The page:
Wednesday, July 13, 2011

THE GREAT BRITISH GARDEN TOUR DAY 9

Damson Cottage, the B&B where we were to spend the next 2 nights was within walking distance of the village of Lacock. We headed off to the village to find the George Hotel, where our landlady had booked us a table for dinner.

Just a few minutes away, through the kissing gate, and across the fields of grazing sheep.



If you are a fan of British TV productions, then you would be familiar with the village. It has been used on numerous occasions in such period productions as Pride and Prejudice, Cranford and the film Wolfman.

To step onto the streets of Lacock is like stepping back into the past. No sign of the trappings of the 21st Century; telephone wires, satellite dishes, modern lamp posts. Cover the streets with sand and straw and you could be back in medieval England. The only thing that rather spoils the image is the motor car. Of course, people live in these quaint rose covered cottages and there are no garages, so they must park on the streets.



British gardeners have mastered the art of growing plants on walls.

Walking around the cloisters, to the sound of a Gregorian chant, was very emotive.



Then seeing these ancient paintings on the wall. They were found by accident when part of the wall fell down. Layers of time.

Inside the house we were to learn about the Oriel window, subject of the first photographic negative made by William Henry Fox Talbot in 1835. Using the camera has become so important in my life that, in the museum, I was to learn the whole history of this instrument.



The British are also masters at using bits of this and that to pave.

Once again we ate lunch in the car. This time a Melton Mowbray and a glass of cider from the bottle of cider we bought at Barrington Court.

Following lunch we set off through the Wiltshire countryside, only stopping to snap a picture of one of their white horses on the hillside. Probably not as ancient as most people think. Maybe around 300 years. This clearly shows the underlying chalk.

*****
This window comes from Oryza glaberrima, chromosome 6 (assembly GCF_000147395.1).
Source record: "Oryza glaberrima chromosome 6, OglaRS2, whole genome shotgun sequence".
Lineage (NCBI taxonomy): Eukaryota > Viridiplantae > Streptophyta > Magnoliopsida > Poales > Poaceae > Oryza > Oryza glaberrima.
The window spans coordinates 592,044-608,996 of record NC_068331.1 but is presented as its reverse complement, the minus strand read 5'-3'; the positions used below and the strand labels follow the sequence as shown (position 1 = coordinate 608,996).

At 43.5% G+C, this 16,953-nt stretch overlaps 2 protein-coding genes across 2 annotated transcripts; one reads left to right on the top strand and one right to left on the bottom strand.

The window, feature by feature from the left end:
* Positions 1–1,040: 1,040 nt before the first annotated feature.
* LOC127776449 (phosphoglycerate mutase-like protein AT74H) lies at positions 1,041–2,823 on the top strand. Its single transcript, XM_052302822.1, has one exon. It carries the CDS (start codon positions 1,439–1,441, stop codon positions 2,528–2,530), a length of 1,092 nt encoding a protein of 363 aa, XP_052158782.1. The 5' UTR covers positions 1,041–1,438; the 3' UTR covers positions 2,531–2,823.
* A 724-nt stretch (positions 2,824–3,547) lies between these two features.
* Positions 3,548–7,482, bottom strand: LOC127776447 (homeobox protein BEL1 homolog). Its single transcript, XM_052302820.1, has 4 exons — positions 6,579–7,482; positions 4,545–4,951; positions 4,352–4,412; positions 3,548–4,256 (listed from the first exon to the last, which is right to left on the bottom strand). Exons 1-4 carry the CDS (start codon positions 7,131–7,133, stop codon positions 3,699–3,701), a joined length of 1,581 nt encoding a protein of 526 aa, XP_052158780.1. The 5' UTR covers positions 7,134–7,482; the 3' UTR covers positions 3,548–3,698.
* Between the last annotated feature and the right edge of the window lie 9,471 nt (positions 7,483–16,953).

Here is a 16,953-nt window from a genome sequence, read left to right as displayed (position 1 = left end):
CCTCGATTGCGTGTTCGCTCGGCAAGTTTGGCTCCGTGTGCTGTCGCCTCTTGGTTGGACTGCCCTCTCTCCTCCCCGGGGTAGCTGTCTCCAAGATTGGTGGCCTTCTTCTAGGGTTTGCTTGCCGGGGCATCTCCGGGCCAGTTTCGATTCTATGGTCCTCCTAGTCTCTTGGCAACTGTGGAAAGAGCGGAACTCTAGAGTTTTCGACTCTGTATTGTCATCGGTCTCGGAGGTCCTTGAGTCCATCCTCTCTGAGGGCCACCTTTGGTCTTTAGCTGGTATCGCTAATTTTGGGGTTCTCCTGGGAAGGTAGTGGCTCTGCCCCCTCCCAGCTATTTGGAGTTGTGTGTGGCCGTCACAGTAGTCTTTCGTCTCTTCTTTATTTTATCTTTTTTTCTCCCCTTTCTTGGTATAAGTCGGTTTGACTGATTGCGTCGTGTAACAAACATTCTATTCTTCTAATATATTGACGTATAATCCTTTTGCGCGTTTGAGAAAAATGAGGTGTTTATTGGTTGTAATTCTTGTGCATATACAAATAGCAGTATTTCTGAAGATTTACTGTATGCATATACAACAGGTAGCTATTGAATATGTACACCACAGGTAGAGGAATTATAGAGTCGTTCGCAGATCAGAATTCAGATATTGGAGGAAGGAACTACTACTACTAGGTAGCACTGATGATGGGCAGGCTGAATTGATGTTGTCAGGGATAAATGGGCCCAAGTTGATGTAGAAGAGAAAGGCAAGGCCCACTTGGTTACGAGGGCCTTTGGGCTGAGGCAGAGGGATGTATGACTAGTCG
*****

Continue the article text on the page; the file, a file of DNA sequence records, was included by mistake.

We were on our way to the ancient megalithic henge at Avebury. It came as a complete surprise to us that there was a garden here too. That of Avebury Manor, once the site of 12th Century Benedictine monastery.

The current manor was built in the 16th century and is well know for its clipped topiary and boxwood hedges.







We were to see this honeysuckle in many of the gardens we visited.

Leaving the gardens we walked around the stone circle which is the largest in the world and believed to date back 4,500 years. The man made trench surrounding the henge is over 30 ' high. The stones were toppled at some point in their history and it was only in the last century that they were righted.


Now sheep graze peacefully and shelter beneath the massive stones.

We walked the whole of the circle along the top of the earth workings. The grass over underlying chalk has been worn away by the countless footsteps.

We returned to Lacock for a very nice but expensive dinner, at The Sign of the Angel. Tomorrow we were to head north to spend the night with friends on their farm and then on to our old home town to stay with friends for the bank holiday weekend.

11 comments: